Now that the smoke has cleared after the wildfires, the full extent of the damage is becoming apparent. Estimates are that over 400,000 acres burned just in Clackamas and Marion Counties, including almost 100,000 acres of private land. The fires are not completely out, and the data is still coming in. Most of the acres burned were in larger federal or industrial private ownerships deeper in the woods. But the strong winds fanned the flames well into the zone of private farm/forest and rural-residential lands. 

Focusing on family forests, the fires affected hundreds of owners and likely over 20,000 acres in Clackamas and Marion County. OSU Extension Forestry, Oregon Department of Forestry, and other partners are collaborating to meet the need for assistance with post-fire assessment and recovery in the forest, including assessment of damaged trees and planning for salvage harvest and reforestation.  

It seems clear that extraordinary measures will be needed to provide local capacity to help landowners get the work done.  This includes foresters, loggers, tree planters and nurseries to supply the need for tree seedlings. The demand for these services and supplies over the next few years will be far greater than usual, so it may take some time to ramp up to meet the needs. In wild forests, recovery after fire, including natural regeneration of trees, may take 10 to 15 years. While we usually strive for immediate site preparation and planting, it may take 2-3 years to deal with all the acres burned, which will still provide a relatively rapid recovery.  

I am extremely grateful for the dedicated efforts of fire-fighters and first-responders – both official and un-official. Continuing support for them and their capacity to help us all in the future is a big part of our ongoing effort to prepare communities for wildfire. As I visit landowners in various neighborhoods affected by the fires, just about everyone has a story of how they or some of their neighbors used their equipment, knowledge, and skills to successfully fight the fires. As in most disasters, a big lesson from these fires is that you can’t assume that help from others will come when you need it - be prepared, use your judgement and take action when needed.  

Woodland owners in general are independent, pro-active, and prepared. But when it comes to fire in western Oregon, we just don’t expect it to happen very often, so we may still be caught off-guard when it does. As a forester and woodland owner myself, I think it is important to continue seeking guidance and training in order to be prepared to take appropriate and effective action.  

As part of our effort to provide post-fire assistance, we are offering a series for webinars for After the Fire. As with most of our online sessions, these will be recorded if you miss the live version. Information on upcoming After the Fire Webinars and resources from presenters are available online.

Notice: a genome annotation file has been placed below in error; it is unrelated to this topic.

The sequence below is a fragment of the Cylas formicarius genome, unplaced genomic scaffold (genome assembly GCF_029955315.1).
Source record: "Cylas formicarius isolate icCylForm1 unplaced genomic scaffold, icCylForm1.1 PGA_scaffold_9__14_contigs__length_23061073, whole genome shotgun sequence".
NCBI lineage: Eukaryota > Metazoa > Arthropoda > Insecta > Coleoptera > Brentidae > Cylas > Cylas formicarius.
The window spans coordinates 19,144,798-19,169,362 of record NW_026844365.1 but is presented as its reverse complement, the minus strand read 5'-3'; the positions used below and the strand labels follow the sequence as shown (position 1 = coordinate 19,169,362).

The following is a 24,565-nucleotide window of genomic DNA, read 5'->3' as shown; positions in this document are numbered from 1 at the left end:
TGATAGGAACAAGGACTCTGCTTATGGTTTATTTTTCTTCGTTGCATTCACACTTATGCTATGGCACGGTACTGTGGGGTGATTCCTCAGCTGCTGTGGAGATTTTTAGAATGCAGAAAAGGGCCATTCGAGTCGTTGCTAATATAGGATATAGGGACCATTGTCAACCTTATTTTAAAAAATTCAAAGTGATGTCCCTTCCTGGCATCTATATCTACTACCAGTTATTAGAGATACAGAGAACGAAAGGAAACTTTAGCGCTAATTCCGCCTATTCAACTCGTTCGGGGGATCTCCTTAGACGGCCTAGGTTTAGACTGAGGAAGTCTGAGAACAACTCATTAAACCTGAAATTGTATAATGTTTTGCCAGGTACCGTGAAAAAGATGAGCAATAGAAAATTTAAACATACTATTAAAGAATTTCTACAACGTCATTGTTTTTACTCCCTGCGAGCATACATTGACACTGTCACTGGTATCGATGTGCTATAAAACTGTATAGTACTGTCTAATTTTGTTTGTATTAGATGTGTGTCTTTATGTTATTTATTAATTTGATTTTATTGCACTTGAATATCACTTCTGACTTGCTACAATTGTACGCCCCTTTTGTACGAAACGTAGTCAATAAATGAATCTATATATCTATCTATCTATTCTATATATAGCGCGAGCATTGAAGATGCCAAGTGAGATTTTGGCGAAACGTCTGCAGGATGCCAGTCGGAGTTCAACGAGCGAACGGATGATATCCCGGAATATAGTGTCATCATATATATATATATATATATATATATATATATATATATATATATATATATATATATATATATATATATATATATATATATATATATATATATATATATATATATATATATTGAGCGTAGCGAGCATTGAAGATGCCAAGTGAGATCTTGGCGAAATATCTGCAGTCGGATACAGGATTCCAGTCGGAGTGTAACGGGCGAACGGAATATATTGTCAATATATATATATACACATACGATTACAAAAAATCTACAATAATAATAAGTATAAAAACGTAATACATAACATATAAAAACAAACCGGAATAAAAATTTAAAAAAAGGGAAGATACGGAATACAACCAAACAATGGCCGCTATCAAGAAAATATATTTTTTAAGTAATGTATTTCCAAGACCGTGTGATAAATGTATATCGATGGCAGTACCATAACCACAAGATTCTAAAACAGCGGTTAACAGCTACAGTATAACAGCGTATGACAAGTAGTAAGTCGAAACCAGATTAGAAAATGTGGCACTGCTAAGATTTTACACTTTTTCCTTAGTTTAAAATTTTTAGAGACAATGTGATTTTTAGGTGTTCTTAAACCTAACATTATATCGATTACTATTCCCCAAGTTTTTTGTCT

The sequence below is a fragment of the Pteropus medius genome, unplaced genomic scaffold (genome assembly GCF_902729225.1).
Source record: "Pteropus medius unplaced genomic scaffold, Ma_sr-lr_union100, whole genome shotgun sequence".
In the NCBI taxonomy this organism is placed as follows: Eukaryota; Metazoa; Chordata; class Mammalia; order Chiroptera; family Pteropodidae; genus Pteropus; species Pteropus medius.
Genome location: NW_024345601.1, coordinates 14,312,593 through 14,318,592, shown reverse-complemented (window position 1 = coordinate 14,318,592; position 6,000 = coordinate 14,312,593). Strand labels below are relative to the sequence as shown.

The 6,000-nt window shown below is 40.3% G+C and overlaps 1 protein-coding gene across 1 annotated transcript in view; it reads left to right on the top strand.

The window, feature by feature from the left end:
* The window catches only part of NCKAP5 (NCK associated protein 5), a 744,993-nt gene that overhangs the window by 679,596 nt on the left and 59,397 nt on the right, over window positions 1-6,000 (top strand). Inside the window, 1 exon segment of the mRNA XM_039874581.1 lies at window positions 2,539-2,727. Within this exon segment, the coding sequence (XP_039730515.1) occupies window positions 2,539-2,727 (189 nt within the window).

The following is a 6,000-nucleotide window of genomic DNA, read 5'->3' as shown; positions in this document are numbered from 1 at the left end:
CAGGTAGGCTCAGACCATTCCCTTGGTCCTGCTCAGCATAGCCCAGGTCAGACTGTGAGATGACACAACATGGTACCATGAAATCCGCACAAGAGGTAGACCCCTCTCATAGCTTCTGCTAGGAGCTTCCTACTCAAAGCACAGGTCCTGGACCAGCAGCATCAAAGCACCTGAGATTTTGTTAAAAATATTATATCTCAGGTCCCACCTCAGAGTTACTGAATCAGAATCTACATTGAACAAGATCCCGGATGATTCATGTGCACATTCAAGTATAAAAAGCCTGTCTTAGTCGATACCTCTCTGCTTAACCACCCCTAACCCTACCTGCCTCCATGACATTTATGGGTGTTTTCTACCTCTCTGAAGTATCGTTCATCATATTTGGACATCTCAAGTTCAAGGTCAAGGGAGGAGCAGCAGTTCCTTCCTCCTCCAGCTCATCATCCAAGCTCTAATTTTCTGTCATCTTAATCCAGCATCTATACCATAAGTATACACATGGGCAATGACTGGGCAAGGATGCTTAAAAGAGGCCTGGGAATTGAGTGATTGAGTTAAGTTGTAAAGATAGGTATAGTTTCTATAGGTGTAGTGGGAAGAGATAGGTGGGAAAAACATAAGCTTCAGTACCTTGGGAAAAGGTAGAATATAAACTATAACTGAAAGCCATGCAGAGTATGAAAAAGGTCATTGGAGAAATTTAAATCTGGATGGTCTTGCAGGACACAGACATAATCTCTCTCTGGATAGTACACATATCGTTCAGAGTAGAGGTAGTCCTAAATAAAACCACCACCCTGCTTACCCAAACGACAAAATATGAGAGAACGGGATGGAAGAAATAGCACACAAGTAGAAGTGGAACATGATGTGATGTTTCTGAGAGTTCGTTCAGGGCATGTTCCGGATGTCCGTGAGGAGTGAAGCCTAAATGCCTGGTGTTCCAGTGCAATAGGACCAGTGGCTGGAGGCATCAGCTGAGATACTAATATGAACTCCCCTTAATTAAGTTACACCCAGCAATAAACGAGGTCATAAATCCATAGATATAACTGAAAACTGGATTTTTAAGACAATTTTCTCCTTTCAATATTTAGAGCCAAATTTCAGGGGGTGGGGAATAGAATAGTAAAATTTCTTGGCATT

Preparing for more fire 

Reducing the potential severity of fire in the relatively wet forests of western Oregon is challenging due to the rapid regrowth of vegetation. In the dry forests of southwest Oregon or east of the Cascades, removal of accumulated fuels (pine needles, branches, shrubs, small trees, etc.) can effectively change the forest back to a “low-severity” fire type. Such that the level of fire damage will be low the next time it burns. In the moist forests of western Oregon, a pattern of infrequent but severe “stand replacement” fire is often the natural condition. 

Maintaining low fuel hazards across large areas of productive moist forest may not be feasible to the extent needed to resist those rare intense fires driven by extreme fire weather. But we can manage forests to change fire behavior during less extreme conditions and at the interface between wildlands and developed areas. Fortunately, there are steps that can be taken to reduce the risk of losing your home and woodland to damaging and deadly wildfire.

These include:

  • Focus on strategic fuels reduction at the interface between dense forests and communities or infrastructure. 
  • Promote building with materials and designs that resist ignition from embers – in both new construction and retrofitting. 
  • Accomplish home landscape management and fuels reduction in the Home Ignition Zone across neighborhoods. 
  • Ensure ingress and egress for all and access for fire fighters. 
  • Reduce human caused ignitions due to carelessness, powerlines, and other sources.  
  • Prepare communities for evacuation. 

We need to increase our investment and commitment to implement the National Cohesive Wildland Fire Management Strategy. The “National Strategy” is a strategic push to work collaboratively among all stakeholders and across all landscapes, using best science, to make meaningful progress towards the three goals: 

  • Resilient Landscapes 
  • Fire Adapted Communities
  • Safe and Effective Wildfire Response 

To pursue this in Oregon, our Extension Fire Program is moving forward with six new faculty coming on board this year.The Extension Fire Program website is your gateway to resources on all aspects of preparing for fire and recovering from fire.

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